Before entering the combined BESc/JD degree program, students must have completed the first three years of the Chemical Engineering program at Western (or equivalent). In addition to applying for the combined degree program through the Office of the Associate Dean - Academic of the Faculty of Engineering, students must also make a separate application to the Faculty of Law for admission into the JD program by the published deadline, May 1. In the application to the Law School, the applicant must indicate that he or she is applying to the combined BESc/JD program.
To be eligible for the combined degree program, students must have completed all the requirements of the first year curriculum in the Faculty of Engineering, and the second and third year program, Option D, in the Department of Chemical and Biochemical Engineering with either a minimum cumulative weighted average (CWA) of 80% or stand in the top 10% of the class. In addition, the applicant must meet the minimum LSAT requirement established by the Law School Admissions Committee for all combined degree programs.
Entrance into the combined degree program is competitive and limited. Meeting the minimum requirements does not guarantee a position in the combined program.
First Year Program
Full-year courses: Applied Mathematics 1413, Engineering Science 1050, Business Administration 1299E.
Full-year half course: Engineering Science 1022A/B/Y
Half-year courses: Applied Mathematics 1411A/B, Chemistry 1302A/B, Engineering Science 1021A/B, Engineering Science 1036A/B, Physics 1401A/B and Physics 1402A/B.
(two of the half courses are taken in each term as scheduled)
Second Year Program
Applied Mathematics 2270A/B, Applied Mathematics 2277A/B, CBE 2206A/B, CBE 2207A/B, CBE 2214A/B, CBE 2220A/B, CBE 2221A/B, CBE 2224A/B, CBE 2290A/B, CBE 2291A/B, Statistical Sciences 2143A/B, Writing 2130F/G (or the former ES 2211F/G).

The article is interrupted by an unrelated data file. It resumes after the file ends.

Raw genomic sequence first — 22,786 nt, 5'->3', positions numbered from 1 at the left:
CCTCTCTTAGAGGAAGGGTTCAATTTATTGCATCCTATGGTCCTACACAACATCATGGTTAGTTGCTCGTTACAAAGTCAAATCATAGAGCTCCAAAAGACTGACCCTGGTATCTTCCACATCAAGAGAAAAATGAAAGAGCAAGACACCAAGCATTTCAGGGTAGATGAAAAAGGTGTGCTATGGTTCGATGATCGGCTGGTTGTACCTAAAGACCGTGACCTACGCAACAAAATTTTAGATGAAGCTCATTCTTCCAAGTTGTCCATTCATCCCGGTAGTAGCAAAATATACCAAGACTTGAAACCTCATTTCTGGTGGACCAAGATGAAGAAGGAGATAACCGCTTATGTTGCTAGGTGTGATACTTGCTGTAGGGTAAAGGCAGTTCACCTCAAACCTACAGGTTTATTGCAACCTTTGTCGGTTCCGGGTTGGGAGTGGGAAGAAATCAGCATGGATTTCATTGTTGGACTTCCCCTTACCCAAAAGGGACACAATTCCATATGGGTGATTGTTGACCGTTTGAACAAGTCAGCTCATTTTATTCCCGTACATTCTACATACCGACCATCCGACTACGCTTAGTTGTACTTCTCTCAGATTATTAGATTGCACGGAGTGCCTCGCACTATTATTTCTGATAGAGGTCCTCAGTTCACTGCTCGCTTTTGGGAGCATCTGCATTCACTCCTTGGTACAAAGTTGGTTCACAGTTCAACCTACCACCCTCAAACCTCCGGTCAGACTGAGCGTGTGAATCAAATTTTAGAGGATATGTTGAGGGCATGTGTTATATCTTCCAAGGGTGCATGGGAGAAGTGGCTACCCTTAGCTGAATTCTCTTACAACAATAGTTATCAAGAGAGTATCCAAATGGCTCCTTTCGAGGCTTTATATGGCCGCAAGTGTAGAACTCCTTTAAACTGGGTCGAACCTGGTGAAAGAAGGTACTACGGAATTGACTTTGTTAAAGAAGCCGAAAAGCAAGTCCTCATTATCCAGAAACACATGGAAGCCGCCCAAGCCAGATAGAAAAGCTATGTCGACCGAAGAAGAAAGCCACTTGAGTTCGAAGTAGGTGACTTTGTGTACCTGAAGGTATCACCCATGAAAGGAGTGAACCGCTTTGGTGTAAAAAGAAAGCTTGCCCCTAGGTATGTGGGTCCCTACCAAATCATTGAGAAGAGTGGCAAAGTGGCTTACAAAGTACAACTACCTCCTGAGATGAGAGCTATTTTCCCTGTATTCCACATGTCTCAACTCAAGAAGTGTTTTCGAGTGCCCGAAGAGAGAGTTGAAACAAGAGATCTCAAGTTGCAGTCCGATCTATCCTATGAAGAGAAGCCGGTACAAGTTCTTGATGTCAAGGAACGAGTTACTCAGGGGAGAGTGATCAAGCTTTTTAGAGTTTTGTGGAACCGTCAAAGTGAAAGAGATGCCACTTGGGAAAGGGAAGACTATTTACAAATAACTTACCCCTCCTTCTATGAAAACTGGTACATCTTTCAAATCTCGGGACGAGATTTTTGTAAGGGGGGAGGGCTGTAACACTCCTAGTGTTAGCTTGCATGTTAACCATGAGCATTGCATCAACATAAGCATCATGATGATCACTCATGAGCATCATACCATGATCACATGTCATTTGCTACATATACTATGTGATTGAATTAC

Third Year Program
Fourth Year Program
First year Law curriculum. No courses outside Law may be taken during this year.
Fifth and Sixth Year Programs
CBE 4497, two 0.5 Technical electives approved by the CBE program.
In years five and six, students must take courses in Law totaling 45 credit hours. These courses must include the three compulsory upper-year courses and courses that satisfy the Faculty of Law writing requirements. They must also include one of the courses listed below under “Economics” and one listed under “Impact of Technology on Society”.
Notes: Fulfillment of the Faculty of Engineering requirement of courses that expose students to the impact of technology on society, ethical issues, economics and the thought processes in the Humanities and Social Sciences must be taken as follows:
Economics: One of Law 5220 Income Taxation, Law 5555 Corporate Finance, or an approved Law Selected Topics course.
Ethical Issues: Law 5150 Legal Ethics and Professionalism.
Impact of Technology on Society: One of Law 5615 Biotechnology Law, Law 5605 Advanced Issues in Technology Law, Law 5350 Media Law, Law 5600 Advanced Intellectual Property, Law 5620 Information Law, Law 5625 Intellectual Property, Law 5630 International Protection of Intellectual Property, Law 5610 Advanced Patent Law, or an approved Law Selected Topics course.
Thought Processes of the Humanities and Social Sciences: Law 5110 Constitutional Law, Law 5115 Contracts, Law 5120 Criminal Law, Law 5140 Property, Law 5145 Torts.
Once admitted to the combined program, students are required to maintain a minimum year weighted average of 75% in their Engineering curriculum courses and a B- average in their Law courses.
A student who fails to meet the combined program progression standards in any year will be required to withdraw from the combined program. However, a student who has met the progression standards of either the Engineering or JD program, will be allowed to proceed to the next year of that program. If the progression standards of both individual programs have been satisfied, the student may continue in either program and may petition the Faculty whose program was not selected for permission to complete that program at a later date. A student who is required to withdraw from the combined program and wishes to pursue either or both of the individual programs, must complete all the degree requirements of the individual program or programs in order to graduate from that program or those programs.